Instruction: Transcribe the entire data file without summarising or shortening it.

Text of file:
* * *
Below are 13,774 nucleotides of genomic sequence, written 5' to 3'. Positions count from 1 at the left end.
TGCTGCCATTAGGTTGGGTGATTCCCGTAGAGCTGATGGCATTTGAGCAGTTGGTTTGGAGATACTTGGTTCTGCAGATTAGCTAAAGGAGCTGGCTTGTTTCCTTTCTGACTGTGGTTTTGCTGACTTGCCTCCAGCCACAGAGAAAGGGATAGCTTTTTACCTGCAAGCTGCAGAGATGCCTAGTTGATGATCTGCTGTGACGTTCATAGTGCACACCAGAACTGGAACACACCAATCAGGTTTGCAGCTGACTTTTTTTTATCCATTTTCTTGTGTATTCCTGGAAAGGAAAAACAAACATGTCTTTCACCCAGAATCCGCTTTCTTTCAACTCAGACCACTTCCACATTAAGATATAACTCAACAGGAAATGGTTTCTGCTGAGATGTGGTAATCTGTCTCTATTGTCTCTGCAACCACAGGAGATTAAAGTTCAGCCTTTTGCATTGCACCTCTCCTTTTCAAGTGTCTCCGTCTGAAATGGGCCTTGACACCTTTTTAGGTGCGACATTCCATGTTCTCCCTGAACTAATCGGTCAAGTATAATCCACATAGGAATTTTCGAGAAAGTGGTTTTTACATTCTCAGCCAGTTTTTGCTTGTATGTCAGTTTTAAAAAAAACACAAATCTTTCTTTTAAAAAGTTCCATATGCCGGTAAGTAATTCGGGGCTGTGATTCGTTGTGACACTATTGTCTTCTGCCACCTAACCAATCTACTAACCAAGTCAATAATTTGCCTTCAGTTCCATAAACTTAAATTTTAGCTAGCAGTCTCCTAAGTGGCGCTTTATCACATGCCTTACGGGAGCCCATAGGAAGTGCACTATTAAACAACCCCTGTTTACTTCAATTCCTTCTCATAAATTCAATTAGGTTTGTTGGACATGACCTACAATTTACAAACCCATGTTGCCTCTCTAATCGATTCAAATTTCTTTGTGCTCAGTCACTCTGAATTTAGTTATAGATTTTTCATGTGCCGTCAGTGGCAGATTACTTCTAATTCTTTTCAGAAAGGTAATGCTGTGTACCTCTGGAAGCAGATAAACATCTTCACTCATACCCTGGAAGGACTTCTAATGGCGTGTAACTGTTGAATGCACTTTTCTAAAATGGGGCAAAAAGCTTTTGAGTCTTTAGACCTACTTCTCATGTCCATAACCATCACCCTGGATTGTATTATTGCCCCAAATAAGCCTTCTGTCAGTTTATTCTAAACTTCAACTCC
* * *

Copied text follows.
Below are 13,774 nucleotides of genomic sequence, written 5' to 3'. Positions count from 1 at the left end.
TGCTGCCATTAGGTTGGGTGATTCCCGTAGAGCTGATGGCATTTGAGCAGTTGGTTTGGAGATACTTGGTTCTGCAGATTAGCTAAAGGAGCTGGCTTGTTTCCTTTCTGACTGTGGTTTTGCTGACTTGCCTCCAGCCACAGAGAAAGGGATAGCTTTTTACCTGCAAGCTGCAGAGATGCCTAGTTGATGATCTGCTGTGACGTTCATAGTGCACACCAGAACTGGAACACACCAATCAGGTTTGCAGCTGACTTTTTTTTATCCATTTTCTTGTGTATTCCTGGAAAGGAAAAACAAACATGTCTTTCACCCAGAATCCGCTTTCTTTCAACTCAGACCACTTCCACATTAAGATATAACTCAACAGGAAATGGTTTCTGCTGAGATGTGGTAATCTGTCTCTATTGTCTCTGCAACCACAGGAGATTAAAGTTCAGCCTTTTGCATTGCACCTCTCCTTTTCAAGTGTCTCCGTCTGAAATGGGCCTTGACACCTTTTTAGGTGCGACATTCCATGTTCTCCCTGAACTAATCGGTCAAGTATAATCCACATAGGAATTTTCGAGAAAGTGGTTTTTACATTCTCAGCCAGTTTTTGCTTGTATGTCAGTTTTAAAAAAAACACAAATCTTTCTTTTAAAAAGTTCCATATGCCGGTAAGTAATTCGGGGCTGTGATTCGTTGTGACACTATTGTCTTCTGCCACCTAACCAATCTACTAACCAAGTCAATAATTTGCCTTCAGTTCCATAAACTTAAATTTTAGCTAGCAGTCTCCTAAGTGGCGCTTTATCACATGCCTTACGGGAGCCCATAGGAAGTGCACTATTAAACAACCCCTGTTTACTTCAATTCCTTCTCATAAATTCAATTAGGTTTGTTGGACATGACCTACAATTTACAAACCCATGTTGCCTCTCTAATCGATTCAAATTTCTTTGTGCTCAGTCACTCTGAATTTAGTTATAGATTTTTCATGTGCCGTCAGTGGCAGATTACTTCTAATTCTTTTCAGAAAGGTAATGCTGTGTACCTCTGGAAGCAGATAAACATCTTCACTCATACCCTGGAAGGACTTCTAATGGCGTGTAACTGTTGAATGCACTTTTCTAAAATGGGGCAAAAAGCTTTTGAGTCTTTAGACCTACTTCTCATGTCCATAACCATCACCCTGGATTGTATTATTGCCCCAAATAAGCCTTCTGTCAGTTTATTCTAAACTTCAACTCC